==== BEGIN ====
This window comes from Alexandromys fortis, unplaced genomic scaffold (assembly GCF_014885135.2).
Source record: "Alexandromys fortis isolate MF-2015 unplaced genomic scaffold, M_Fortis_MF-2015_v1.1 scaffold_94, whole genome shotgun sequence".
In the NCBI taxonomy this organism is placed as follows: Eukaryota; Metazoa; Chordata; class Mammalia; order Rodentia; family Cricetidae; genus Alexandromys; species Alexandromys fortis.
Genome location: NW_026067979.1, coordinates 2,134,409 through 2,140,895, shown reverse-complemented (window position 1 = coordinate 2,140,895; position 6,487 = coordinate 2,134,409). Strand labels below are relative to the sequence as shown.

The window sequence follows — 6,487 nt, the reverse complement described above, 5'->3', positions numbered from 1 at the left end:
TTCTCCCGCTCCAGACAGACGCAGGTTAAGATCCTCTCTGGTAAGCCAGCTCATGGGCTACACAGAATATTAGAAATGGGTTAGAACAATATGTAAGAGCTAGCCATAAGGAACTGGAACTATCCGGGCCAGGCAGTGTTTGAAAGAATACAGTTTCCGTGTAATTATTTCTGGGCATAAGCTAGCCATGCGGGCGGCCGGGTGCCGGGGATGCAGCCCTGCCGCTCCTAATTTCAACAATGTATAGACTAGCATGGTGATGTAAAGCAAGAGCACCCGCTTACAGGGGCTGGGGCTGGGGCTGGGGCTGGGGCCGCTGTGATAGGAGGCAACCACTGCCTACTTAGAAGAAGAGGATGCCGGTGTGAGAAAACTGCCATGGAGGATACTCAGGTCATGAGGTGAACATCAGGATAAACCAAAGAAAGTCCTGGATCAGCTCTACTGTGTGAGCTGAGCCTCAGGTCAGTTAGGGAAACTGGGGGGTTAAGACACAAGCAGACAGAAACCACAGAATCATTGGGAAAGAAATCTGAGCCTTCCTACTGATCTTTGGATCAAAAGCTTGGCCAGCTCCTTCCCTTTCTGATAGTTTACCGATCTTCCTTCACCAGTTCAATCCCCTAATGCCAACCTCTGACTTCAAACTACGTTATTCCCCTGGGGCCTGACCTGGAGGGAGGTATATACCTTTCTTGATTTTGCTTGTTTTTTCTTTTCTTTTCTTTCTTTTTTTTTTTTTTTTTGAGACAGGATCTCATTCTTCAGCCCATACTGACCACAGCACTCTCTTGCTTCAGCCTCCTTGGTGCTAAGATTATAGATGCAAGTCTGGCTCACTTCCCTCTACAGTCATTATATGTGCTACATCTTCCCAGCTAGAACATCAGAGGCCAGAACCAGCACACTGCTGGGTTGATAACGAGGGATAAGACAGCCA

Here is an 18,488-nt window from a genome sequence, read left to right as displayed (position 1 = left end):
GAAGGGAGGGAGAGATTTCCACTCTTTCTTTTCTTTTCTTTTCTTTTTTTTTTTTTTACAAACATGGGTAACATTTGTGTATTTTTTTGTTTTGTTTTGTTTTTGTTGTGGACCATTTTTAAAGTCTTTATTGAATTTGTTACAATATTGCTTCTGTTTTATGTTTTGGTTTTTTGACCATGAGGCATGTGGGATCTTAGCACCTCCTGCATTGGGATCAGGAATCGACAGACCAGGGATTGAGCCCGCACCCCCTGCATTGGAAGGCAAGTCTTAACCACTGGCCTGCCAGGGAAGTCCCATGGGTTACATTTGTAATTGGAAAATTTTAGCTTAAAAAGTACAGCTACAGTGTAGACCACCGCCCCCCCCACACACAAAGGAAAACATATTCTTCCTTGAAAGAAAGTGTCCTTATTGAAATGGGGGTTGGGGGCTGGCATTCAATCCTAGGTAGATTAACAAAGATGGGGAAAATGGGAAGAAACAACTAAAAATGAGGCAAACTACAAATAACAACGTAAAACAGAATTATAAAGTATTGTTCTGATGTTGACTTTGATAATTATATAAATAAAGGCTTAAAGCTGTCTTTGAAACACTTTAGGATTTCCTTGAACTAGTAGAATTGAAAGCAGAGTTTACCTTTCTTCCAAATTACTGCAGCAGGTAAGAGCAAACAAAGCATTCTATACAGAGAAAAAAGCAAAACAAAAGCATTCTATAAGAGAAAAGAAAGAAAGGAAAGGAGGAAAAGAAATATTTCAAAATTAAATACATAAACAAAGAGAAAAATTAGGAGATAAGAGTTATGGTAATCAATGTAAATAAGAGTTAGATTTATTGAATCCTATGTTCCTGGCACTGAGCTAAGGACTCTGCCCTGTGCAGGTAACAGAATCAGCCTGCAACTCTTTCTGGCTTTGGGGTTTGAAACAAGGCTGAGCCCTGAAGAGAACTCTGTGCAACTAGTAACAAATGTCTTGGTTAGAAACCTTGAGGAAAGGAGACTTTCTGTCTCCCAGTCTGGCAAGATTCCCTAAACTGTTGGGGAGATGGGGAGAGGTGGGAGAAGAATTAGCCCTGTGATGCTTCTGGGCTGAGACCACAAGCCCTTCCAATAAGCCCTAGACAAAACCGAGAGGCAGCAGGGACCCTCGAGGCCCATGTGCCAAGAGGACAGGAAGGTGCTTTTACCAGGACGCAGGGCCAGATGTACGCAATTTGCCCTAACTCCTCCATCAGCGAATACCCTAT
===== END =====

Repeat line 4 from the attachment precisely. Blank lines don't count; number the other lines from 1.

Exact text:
Genome location: NW_026067979.1, coordinates 2,134,409 through 2,140,895, shown reverse-complemented (window position 1 = coordinate 2,140,895; position 6,487 = coordinate 2,134,409). Strand labels below are relative to the sequence as shown.